the mac mini

Discussion in 'Mac Basics and Help' started by andych, Apr 1, 2006.

  1. andych macrumors member

    andych

    Joined:
    Mar 23, 2006
    #1
    excuse my total ignorance on this matter but can the mini be linked to another mac,as to use both processors together,meaning twice the power..?
     
  2. iBrow macrumors regular

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    Mar 31, 2006
    Location:
    England
  3. CoMpX macrumors 65816

    CoMpX

    Joined:
    Jun 29, 2005
    Location:
    New Jersey
    #3
    No it can't. Lol, that would be sweet! I would just have like 10 minis stacked on top of each other and have a compact supercomputer at my fingertips.
     
  4. ebow macrumors 6502a

    ebow

    Joined:
    Apr 30, 2001
    Location:
    Trapped in a world before later on
    #4
    Xgrid?

    What about Xgrid? I only glanced over its capabilities, but it seems like it might allow andych to do exactly what he's asking about.
     
  5. itcheroni macrumors 6502a

    Joined:
    Sep 23, 2005
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    CA
    #5
    Wow, that is an awesome idea! Is there anything like that out there?
     
  6. mkrishnan Moderator emeritus

    mkrishnan

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    Jan 9, 2004
    Location:
    Grand Rapids, MI, USA
    #6
    I think XGrid requires you to run OS X Server on one of the computers that controls / hosts the grid. But I could be wrong. I'm also not sure what kinds of programs are capable of giving work over to the grid... I don't think it's quite like you turn XGrid on, and your stack of Minis is exactly like sitting in front of a super-über-fast computer. Like most app processing tasks won't get sent out over the grid at all, unless you distribute them to the grid explicitly, AFAIK....
     
  7. MacHarne macrumors 6502

    Joined:
    Mar 3, 2005
    Location:
    Virginia, U.S.A.
    #7
    Yes, there is a way but not for the Mac mini. The job needs an open PCI slot for an Infiniband switch. Here is some info about the hardware. However, I don't think you're considering paying many thousand of dollars to do the job. It's what System X uses, though. Pretty neat architecture for the node computing.

    If there was a way to do this, at a reasonable cost, with the Mac mini, I would go nuts. A shelf of Core Duo minis would be SUPERcool.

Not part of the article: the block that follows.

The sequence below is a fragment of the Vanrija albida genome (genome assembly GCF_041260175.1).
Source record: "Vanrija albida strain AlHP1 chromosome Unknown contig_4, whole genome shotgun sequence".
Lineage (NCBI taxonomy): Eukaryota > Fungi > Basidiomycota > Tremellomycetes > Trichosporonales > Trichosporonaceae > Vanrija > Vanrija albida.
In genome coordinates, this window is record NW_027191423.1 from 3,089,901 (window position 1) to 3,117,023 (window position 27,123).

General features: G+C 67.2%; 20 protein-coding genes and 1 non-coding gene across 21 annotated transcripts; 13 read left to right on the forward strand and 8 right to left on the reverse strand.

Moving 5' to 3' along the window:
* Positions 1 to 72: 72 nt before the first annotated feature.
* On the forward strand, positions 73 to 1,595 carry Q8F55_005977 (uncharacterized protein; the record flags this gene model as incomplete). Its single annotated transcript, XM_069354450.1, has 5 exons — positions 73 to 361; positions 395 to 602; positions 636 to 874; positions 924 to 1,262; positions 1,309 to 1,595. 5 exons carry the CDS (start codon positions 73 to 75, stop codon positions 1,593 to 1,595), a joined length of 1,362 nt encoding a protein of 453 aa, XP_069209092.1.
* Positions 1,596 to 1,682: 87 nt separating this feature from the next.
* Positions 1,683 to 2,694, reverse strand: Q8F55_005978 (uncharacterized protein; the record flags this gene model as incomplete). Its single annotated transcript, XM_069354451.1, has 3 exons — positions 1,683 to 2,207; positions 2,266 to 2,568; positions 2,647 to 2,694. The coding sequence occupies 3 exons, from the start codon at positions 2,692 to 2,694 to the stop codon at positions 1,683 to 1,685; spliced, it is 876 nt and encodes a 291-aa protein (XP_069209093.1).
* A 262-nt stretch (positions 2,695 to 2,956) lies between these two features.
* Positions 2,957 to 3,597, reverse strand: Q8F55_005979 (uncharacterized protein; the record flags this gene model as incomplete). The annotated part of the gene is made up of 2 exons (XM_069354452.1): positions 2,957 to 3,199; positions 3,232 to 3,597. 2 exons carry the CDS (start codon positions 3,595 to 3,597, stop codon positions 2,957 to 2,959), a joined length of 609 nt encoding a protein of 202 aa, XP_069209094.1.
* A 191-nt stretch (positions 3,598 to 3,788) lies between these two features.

8. ebow macrumors 6502a

    ebow

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    #8
    Oops--that's the clincher right there. Never mind on Xgrid, then. :p
     
  9. mjstew33 macrumors 601

    mjstew33

    Joined:
    May 29, 2005
    Location:
    Illinois
    #9
    No, I don't think it's possible.

    Kinda like saying the PowerMac G5 2.5GHz Quad is 1THz.

    Woah THz.. sweet... :D
     
  10. ebow macrumors 6502a

    ebow

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    Apr 30, 2001
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    #10
    :) Sorry, that would only be 10 GHz. Still sweet, but no THz.

    Mmm... terahertz...
     
  11. mkrishnan Moderator emeritus

    mkrishnan

    Joined:
    Jan 9, 2004
    Location:
    Grand Rapids, MI, USA
    #11
    Well, the situation with a multiprocessor or multicore computer is slightly better, because there is no huge overhead hit with farming a task out to another cell in the grid, since the processor is already there. A multi-processor Mac will be fairly good at distributing tasks among processors and threads within multi-threaded tasks among processors / cores so that it can use a lot of the raw cumulative processor speed it has....

    The big limitation would be when you are doing a single task / process which is intensive and is not multi-threaded. Then, the best you can really do with it is to give it the single fastest core or processor, with the most memory available, in the grid or computer. But since it cannot be split up, it will not run much faster than it would on a computer by itself that had only that one processor.

    I think the traditional estimate is that a dual processor computer runs at about 170% the original speed? So a 2.5GHz Quad might be comparable, in terms of CPU power (but not graphics, etc, since it doesn't have four of each subsystem) to a computer running at... ~7 GHz? Something like that?

    But with a farm / grid setup, I think it'll be worse than this, in the sense that basic tasks will not be split up (even operating system processes can be directed to one core or another, but they are not going to get farmed out to another cell)....

    I think, though, if what one wanted was to run a grid of computers on which to do animation rendering or something of the like, that XGrid and a set of Mac Minis would work just splendidly. If you stack them up, though, don't let them overheat! :eek:
     

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